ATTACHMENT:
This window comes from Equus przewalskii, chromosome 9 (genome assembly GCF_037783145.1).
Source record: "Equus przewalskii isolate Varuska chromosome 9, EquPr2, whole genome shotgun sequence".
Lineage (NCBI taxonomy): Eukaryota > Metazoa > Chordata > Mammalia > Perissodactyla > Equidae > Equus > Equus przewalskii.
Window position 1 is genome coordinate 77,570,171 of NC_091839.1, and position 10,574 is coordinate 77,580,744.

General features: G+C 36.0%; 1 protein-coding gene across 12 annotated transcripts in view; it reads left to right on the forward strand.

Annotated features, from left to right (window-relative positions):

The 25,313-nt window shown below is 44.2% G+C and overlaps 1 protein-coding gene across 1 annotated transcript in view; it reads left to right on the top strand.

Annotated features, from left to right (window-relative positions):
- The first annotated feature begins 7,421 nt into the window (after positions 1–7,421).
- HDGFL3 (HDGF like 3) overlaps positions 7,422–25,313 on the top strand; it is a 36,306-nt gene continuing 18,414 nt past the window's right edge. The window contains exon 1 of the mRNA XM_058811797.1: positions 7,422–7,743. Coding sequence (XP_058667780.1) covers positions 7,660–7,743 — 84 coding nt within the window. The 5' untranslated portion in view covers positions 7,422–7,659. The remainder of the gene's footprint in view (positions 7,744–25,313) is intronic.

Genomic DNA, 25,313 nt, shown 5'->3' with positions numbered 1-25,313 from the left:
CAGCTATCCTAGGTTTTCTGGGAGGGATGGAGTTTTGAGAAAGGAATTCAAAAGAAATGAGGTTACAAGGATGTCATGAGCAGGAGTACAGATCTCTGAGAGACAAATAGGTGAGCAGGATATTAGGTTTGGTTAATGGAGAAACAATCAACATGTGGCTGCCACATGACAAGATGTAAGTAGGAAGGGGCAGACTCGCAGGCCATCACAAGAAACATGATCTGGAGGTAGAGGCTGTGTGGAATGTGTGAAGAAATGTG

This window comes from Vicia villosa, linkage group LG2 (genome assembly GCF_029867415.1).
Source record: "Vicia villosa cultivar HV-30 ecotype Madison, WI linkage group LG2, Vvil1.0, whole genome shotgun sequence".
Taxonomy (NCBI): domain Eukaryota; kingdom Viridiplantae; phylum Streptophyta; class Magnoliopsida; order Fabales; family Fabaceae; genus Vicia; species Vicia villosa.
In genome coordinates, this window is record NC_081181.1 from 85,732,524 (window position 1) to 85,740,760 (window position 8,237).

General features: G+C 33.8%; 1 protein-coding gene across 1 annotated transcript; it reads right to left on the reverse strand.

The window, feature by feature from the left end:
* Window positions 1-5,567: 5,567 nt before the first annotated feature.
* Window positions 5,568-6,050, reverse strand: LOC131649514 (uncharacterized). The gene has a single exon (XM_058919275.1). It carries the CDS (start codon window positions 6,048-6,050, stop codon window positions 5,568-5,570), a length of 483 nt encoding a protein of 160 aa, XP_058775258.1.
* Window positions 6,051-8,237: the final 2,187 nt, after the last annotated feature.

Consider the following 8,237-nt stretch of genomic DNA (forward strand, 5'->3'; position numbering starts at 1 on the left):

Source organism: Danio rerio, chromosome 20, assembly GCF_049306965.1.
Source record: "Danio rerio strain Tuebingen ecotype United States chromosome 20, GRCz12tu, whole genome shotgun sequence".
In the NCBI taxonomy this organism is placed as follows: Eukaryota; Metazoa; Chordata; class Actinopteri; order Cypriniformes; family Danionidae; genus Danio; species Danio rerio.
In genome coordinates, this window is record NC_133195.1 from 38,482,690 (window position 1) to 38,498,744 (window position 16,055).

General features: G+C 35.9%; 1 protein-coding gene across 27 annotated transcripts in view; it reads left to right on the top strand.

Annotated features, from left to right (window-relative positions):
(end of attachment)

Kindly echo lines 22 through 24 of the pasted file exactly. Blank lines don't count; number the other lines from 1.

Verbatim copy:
Consider the following 8,237-nt stretch of genomic DNA (forward strand, 5'->3'; position numbering starts at 1 on the left):

Source organism: Danio rerio, chromosome 20, assembly GCF_049306965.1.
Source record: "Danio rerio strain Tuebingen ecotype United States chromosome 20, GRCz12tu, whole genome shotgun sequence".